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The evils that at present exist, the semi-barbarism which is so widely prevalent,—may, some time, be dispersed, and
The land of the cypress and vine,
And all save the spirit of man is divine;" — may, in its social relations, in the beauty and harmony of its government,--in the widely-diffused spread of art, science and literature,--present some analogy to the beautiful outward embellishments stamped by the finger of God upon its natural scenes.
We love to linger among the beautiful natural scenery so frequently presented to our captives. We quote another passage distinguished for its graphic elegance :
“Cleanly, and neatly built as was the town we had just left, and beautiful as we thought its situation, while gazing from the plaza at the bold and rugged mountains on every side, distance now certainly lent an enchantment we had not perceived before. Irrigating canals were seen extending in every direction; small patches of maguey, with their long coarse leaves, gave a picturesque air to the scenery; the orange groves now concealing, now disclosing the dwelling of some more wealthy proprietor, were clad in richest foliage and yellow with golden fruit, although January was about closing the doors of the old year. . The whole scene was mellowed by the distance, and was one of that varied and subdued beauty, seldom met with in other lands than Mexico." Vol. II., p. 128.
Having accompanied our author and his companions into captivity, it is time that we should take leave of them, referring the reader to the book itself, for the concluding passages of their adventures.
Time, in its onward march, will yet regenerate Mexico. The traveller who visits its lovely landscapes, after the lapse of years, will probably have a very different tale to tell than the one we have been perusing. A long period must, however, pass away, ere it present a spectacle like that of the free and enlightened Republic which we are so happy to call our country,—a country which surpasses all the Republics which the world has ever seen, or imagination ever feigned ; possessed of institutions well adapted to secure the welfare of a whole people,—where towns and villages are continually springing up in the forest, with the rapidity of
fairy castles in the Arabian tales.—where we have realized the beautiful land described in holy writ, where every man reposes beneath his own vine and fig tree,—where no superior is acknowledged, unless it be the superiority which great natural abilities, finished education, or real worthiness of character bestow. Prodigal as Nature has been in ber gifts to Mexico, she has not been less so to our country. Europe, 100, may boast of her proud architectural ruins, the glories of nations passed away,-may point to her sculpture, her painting, and the immortal productions of her poets,--to her beautiful rivers, meandering through vine-clad vallies,-to her mountain passes, rich in heroic and classic recollections ;-but God, the Almighty Architect, speaks to us from our still loftier mountains,-from the depths of our wider and hitherto untrodden forests,-in the voice of waters of our sublime Niagara --and in the rushing torrents of our mighty rivers. In Mexico, Superstition, clad in her ancient and gorgeous robes, still leads the multitude in fetters ; while, in our country, Religion, the child of Reflection, in the guise of sweet Simplicity, reposing amid the bowers of Nature, attracts to her beautiful retreats thousands and tens of thousands, who, thankful for the gifts of a bounteous Providence here, would taste the waters of life in an eternal world. In Mexico, knowledge, the noblest gift of God to man, shunning the cottage of the peasant, rests in the abodes of wealth, or is resorted to only by a favored few ; in the United States, she walks abroad free and unrestrained, every where a welcome guest, every where spreading her azure and various colored mantle over the eager crowds that throng around her. In Mexico, Liberty is but a pampered and sickly plant, with leaves parched and withered, that may only be said to vegetate ; while, in the United States, it may be compared to a noble tree, which spreads its branches widely, so that millions repose beneath its refreshing and invigorating shade.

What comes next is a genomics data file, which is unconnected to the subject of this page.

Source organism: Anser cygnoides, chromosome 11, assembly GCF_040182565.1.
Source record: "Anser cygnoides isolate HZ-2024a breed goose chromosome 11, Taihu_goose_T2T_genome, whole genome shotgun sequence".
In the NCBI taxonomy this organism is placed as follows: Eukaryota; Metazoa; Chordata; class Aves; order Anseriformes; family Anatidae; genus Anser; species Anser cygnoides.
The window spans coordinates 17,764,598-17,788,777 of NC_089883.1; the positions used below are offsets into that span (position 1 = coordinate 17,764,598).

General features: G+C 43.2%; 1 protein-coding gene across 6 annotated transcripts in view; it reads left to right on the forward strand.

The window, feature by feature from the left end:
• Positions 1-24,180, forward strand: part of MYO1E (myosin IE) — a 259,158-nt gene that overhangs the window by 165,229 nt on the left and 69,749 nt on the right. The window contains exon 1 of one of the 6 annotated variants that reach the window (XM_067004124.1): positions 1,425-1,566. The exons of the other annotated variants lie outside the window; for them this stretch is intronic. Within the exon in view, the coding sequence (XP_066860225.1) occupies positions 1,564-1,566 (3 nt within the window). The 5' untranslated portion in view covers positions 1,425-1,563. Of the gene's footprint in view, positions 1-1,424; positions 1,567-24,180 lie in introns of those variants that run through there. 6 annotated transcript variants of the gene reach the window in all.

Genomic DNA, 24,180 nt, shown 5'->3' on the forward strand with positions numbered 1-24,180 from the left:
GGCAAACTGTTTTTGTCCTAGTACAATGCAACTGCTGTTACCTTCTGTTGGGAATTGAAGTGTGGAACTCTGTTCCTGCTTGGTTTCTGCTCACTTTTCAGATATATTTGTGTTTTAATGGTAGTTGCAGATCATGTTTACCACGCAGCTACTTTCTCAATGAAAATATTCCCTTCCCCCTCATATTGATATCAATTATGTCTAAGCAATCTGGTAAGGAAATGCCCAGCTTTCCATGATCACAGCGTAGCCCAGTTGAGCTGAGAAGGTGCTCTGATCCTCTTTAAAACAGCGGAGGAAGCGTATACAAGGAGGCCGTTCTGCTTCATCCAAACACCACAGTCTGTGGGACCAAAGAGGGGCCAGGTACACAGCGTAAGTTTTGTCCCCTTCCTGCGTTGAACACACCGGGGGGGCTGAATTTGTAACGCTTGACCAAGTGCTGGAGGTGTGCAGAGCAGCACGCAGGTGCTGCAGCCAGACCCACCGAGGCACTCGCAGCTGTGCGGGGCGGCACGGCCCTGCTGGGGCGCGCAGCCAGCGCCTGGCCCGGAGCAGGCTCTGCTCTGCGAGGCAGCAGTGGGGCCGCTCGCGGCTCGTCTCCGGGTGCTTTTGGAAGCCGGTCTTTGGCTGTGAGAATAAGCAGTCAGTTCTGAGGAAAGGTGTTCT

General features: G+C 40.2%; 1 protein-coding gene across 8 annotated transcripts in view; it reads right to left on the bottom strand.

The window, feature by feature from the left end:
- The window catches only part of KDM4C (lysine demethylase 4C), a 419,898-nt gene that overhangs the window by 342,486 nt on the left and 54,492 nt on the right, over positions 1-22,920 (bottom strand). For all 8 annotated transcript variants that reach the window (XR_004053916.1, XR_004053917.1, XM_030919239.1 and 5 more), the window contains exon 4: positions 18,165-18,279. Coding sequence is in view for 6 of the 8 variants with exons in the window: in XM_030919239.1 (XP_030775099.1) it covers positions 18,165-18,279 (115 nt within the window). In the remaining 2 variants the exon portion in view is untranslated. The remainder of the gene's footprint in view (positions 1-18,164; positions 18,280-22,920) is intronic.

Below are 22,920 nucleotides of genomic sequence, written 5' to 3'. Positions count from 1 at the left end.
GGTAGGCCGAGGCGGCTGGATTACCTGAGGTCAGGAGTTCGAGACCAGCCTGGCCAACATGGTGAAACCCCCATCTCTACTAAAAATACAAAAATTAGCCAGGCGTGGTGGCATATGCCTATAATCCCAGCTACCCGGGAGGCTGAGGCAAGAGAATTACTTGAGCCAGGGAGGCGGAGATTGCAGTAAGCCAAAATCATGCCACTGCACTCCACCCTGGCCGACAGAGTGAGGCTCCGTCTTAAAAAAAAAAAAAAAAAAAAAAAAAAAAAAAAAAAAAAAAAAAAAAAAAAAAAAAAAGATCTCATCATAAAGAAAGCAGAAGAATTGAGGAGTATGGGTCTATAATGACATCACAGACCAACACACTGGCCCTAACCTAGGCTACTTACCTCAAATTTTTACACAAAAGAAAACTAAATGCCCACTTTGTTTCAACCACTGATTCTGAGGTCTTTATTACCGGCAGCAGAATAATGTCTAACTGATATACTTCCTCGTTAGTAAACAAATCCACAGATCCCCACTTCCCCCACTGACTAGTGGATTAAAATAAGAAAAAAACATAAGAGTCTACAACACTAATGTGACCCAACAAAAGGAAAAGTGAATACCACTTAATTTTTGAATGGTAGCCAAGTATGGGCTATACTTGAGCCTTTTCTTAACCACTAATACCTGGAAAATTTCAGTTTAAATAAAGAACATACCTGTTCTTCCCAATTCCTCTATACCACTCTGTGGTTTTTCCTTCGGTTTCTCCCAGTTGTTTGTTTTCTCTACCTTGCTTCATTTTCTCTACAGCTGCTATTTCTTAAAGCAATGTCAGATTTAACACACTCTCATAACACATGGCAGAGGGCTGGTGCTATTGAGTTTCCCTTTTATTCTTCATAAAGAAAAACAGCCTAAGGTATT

ART. VIII.-CRITICAL NOTICES.
1.- A System of Greek Prosody and Metre, for the use of Schools and
Colleges; together with the Choral Scanning of the Prometheus
This work has been for some time before the public, but hitherto we have had no opportunity of examining it, which must be our excuse for not having noticed it an earlier date. There is so little attention paid to the subject of Greek Metres in the schools of this country,—such a profound ignorance of Metrical principles and of their application is prevalent even in colleges,—that we welcome with sincere good will Professor Anthon's present effort to introduce classical students to some acquaintance with this interesting topic.
This "System of Greek Prosody and Metre” is divided into three parts,—the first, containing the laws of Prosody, with the exceptions which are frequently as numerous in Greek, as the instances accordant with the rule : the second, is devoted to the elucidation of the several kinds of Metre, and the illustration of the various Metrical canons: and the third, exhibits the application of the doctrines previously laid down, by giving the scansion of the choral parts of the Prometheus Vinctus, the Ajax Flagellifer, and the Edipus Rex. To these is added a fourth part, as an appendix, which is appropriated to Professor Anthon's Indo-Germanic Analogies. We have a few remarks to make upon each of these parts.